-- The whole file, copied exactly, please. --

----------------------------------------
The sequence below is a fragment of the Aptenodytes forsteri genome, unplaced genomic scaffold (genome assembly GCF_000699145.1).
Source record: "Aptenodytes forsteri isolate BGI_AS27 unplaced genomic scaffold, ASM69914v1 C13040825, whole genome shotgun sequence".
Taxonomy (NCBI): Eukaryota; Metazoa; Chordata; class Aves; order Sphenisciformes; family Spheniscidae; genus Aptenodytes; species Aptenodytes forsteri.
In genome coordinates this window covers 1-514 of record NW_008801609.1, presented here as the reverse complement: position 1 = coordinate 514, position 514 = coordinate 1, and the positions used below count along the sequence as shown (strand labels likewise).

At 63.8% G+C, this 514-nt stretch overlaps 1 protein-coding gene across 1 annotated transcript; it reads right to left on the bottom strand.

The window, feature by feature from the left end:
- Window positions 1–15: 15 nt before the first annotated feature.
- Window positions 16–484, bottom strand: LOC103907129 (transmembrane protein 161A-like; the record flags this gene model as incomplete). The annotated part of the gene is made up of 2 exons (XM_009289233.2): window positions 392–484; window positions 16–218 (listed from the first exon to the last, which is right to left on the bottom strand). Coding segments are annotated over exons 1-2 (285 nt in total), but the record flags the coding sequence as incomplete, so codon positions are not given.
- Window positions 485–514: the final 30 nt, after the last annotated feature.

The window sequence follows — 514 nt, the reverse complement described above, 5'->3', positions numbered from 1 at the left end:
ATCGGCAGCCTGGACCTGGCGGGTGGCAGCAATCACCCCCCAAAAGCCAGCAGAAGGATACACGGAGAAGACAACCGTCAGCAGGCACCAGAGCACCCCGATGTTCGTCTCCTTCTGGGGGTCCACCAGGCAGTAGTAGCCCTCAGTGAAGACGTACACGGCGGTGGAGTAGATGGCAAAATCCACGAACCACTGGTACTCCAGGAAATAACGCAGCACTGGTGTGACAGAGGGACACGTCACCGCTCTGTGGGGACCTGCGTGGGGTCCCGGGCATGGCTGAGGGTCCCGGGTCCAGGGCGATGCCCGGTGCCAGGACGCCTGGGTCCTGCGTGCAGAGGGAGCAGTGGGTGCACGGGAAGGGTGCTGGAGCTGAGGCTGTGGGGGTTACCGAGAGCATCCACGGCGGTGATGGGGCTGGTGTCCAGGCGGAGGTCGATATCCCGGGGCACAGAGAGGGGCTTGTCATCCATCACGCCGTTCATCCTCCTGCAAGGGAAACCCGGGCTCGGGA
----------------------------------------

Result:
The sequence below is a fragment of the Aptenodytes forsteri genome, unplaced genomic scaffold (genome assembly GCF_000699145.1).
Source record: "Aptenodytes forsteri isolate BGI_AS27 unplaced genomic scaffold, ASM69914v1 C13040825, whole genome shotgun sequence".
Taxonomy (NCBI): Eukaryota; Metazoa; Chordata; class Aves; order Sphenisciformes; family Spheniscidae; genus Aptenodytes; species Aptenodytes forsteri.
In genome coordinates this window covers 1-514 of record NW_008801609.1, presented here as the reverse complement: position 1 = coordinate 514, position 514 = coordinate 1, and the positions used below count along the sequence as shown (strand labels likewise).

At 63.8% G+C, this 514-nt stretch overlaps 1 protein-coding gene across 1 annotated transcript; it reads right to left on the bottom strand.

The window, feature by feature from the left end:
- Window positions 1–15: 15 nt before the first annotated feature.
- Window positions 16–484, bottom strand: LOC103907129 (transmembrane protein 161A-like; the record flags this gene model as incomplete). The annotated part of the gene is made up of 2 exons (XM_009289233.2): window positions 392–484; window positions 16–218 (listed from the first exon to the last, which is right to left on the bottom strand). Coding segments are annotated over exons 1-2 (285 nt in total), but the record flags the coding sequence as incomplete, so codon positions are not given.
- Window positions 485–514: the final 30 nt, after the last annotated feature.

The window sequence follows — 514 nt, the reverse complement described above, 5'->3', positions numbered from 1 at the left end:
ATCGGCAGCCTGGACCTGGCGGGTGGCAGCAATCACCCCCCAAAAGCCAGCAGAAGGATACACGGAGAAGACAACCGTCAGCAGGCACCAGAGCACCCCGATGTTCGTCTCCTTCTGGGGGTCCACCAGGCAGTAGTAGCCCTCAGTGAAGACGTACACGGCGGTGGAGTAGATGGCAAAATCCACGAACCACTGGTACTCCAGGAAATAACGCAGCACTGGTGTGACAGAGGGACACGTCACCGCTCTGTGGGGACCTGCGTGGGGTCCCGGGCATGGCTGAGGGTCCCGGGTCCAGGGCGATGCCCGGTGCCAGGACGCCTGGGTCCTGCGTGCAGAGGGAGCAGTGGGTGCACGGGAAGGGTGCTGGAGCTGAGGCTGTGGGGGTTACCGAGAGCATCCACGGCGGTGATGGGGCTGGTGTCCAGGCGGAGGTCGATATCCCGGGGCACAGAGAGGGGCTTGTCATCCATCACGCCGTTCATCCTCCTGCAAGGGAAACCCGGGCTCGGGA